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Craftsman Book Company
National Plumbing and HVAC Estimator 2005 / Edition 13

National Plumbing and HVAC Estimator 2005 / Edition 13

by James A. Thomson


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National Plumbing and HVAC Estimator 2005 / Edition 13

Manhours, labor and material costs for all common plumbing and HVAC work in residential, commercial, and industrial buildings. You can quickly work up a reliable estimate based on the pipe, fittings and equipment required. Every plumbing and HVAC estimator can use the cost estimates in this practical manual. Sample estimating and bidding forms and contracts also included. Explains how to handle change orders, letters of intent, and warranties. Describes the right way to process submittals, deal with suppliers and subcontract specialty work. Includes a CD-ROM with an electronic version of the book with National Estimator, a stand-alone Windows estimating program, plus an interactive multimedia video that shows how to use the disk to compile construction cost estimates. Revised annually.

Included with National Estimator CD-ROM:

  • Job Cost Wizard – turns estimates into invoices and exports both in QuickBooks
  • Free Online Technical Support – for the National Estimator Software

Product Details

ISBN-13: 9781572181458
Publisher: Craftsman Book Company
Publication date: 11/28/2004
Pages: 400
Product dimensions: 8.48(w) x 10.86(h) x 0.90(d)

First Chapter

How to Use This Book

This 2005 National Plumbing & HVAC Estimator is a guide to estimating labor and material costs for plumbing, heating, ventilating and air conditioning systems in residential, commercial and industrial buildings.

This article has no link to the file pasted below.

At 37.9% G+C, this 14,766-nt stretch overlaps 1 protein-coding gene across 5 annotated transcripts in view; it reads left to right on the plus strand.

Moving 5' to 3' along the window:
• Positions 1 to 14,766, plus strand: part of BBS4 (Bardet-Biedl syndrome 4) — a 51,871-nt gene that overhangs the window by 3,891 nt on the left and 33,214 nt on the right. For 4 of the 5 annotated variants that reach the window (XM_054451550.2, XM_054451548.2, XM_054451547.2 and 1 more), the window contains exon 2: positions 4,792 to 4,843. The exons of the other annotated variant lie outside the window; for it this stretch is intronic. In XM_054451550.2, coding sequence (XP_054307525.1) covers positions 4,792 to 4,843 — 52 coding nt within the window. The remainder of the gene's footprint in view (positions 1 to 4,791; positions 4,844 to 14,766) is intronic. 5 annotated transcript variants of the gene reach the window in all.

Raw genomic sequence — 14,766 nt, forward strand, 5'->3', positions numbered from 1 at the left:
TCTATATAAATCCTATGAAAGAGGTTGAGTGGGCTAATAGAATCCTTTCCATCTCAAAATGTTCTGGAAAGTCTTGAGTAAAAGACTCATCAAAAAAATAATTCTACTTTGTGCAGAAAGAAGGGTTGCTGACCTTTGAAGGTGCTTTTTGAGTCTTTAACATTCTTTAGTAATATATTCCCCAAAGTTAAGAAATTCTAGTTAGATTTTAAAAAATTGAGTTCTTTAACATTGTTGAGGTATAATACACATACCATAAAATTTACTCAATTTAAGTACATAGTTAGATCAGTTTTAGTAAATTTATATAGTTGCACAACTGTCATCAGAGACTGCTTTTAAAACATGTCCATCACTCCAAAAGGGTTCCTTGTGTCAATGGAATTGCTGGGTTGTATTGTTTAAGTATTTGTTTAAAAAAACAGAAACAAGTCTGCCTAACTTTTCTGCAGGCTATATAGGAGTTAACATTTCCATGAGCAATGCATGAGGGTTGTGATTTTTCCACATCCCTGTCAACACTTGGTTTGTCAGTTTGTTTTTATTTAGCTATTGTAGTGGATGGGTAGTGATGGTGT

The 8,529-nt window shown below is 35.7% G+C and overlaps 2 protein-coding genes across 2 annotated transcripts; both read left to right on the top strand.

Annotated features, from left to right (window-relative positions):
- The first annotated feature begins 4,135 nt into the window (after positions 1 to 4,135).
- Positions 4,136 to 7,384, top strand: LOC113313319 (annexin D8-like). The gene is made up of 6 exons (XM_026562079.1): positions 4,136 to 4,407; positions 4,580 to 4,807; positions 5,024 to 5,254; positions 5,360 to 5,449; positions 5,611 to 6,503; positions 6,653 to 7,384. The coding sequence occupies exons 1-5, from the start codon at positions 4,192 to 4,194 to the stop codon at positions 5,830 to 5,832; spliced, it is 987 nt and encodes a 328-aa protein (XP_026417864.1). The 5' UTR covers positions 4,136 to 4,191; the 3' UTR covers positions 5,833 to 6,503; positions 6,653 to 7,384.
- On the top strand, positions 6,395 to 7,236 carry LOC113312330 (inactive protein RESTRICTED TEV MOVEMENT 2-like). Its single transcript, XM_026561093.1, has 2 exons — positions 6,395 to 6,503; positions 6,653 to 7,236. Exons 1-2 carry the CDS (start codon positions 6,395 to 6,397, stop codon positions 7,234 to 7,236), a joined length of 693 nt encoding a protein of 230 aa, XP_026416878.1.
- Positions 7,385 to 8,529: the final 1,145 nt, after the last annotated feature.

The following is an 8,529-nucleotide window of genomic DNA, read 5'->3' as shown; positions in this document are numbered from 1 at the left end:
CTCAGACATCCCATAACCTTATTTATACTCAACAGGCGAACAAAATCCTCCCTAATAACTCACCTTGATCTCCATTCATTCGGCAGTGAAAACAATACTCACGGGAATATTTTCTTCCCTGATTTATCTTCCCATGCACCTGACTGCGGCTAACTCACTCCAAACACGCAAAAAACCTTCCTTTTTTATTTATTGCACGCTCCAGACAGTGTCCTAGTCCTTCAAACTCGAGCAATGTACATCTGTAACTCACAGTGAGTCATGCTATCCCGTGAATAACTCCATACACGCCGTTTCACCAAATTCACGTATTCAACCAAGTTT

Inside the back cover of this book you'll find an envelope with a compact disk. The disk has National Estimator, an easy-to-use estimating program with all the cost estimates in this book. Insert the CD in your computer and wait a few seconds. Installation should begin automatically. (If not, click Start, Settings, Control Panel, double-click Add/Remove Programs and Install.) Select Show Me from the installation menu and Julie will show you how to use National Estimator 32. When Show Me is complete, select Install Program. When the National Estimator program has been installed, click Help on the menu bar, click Contents, click Print all Topics, click File and click Print Topic to print a 40-page instruction manual for National Estimator.

Costs in This Manual will apply within a few percent on a wide variety of projects. Using the information given on the pages that follow will explain how to use these costs and suggest procedures to follow when compiling estimates. Reading the remainder of this section will help you produce more reliable estimates for plumbing and HVAC work.

Manhour Estimates in This BookManhour Estimates in This Book will be accurate for some jobs and inaccurate for others. No manhour estimate fits all jobs because every construction project is unique. Expect installation times to vary widely from job to job, from crew to crew, and even for the same crew from day to day.
There’s no way to eliminate all errors when making manhour estimates. But you can minimize the risk of a major error by: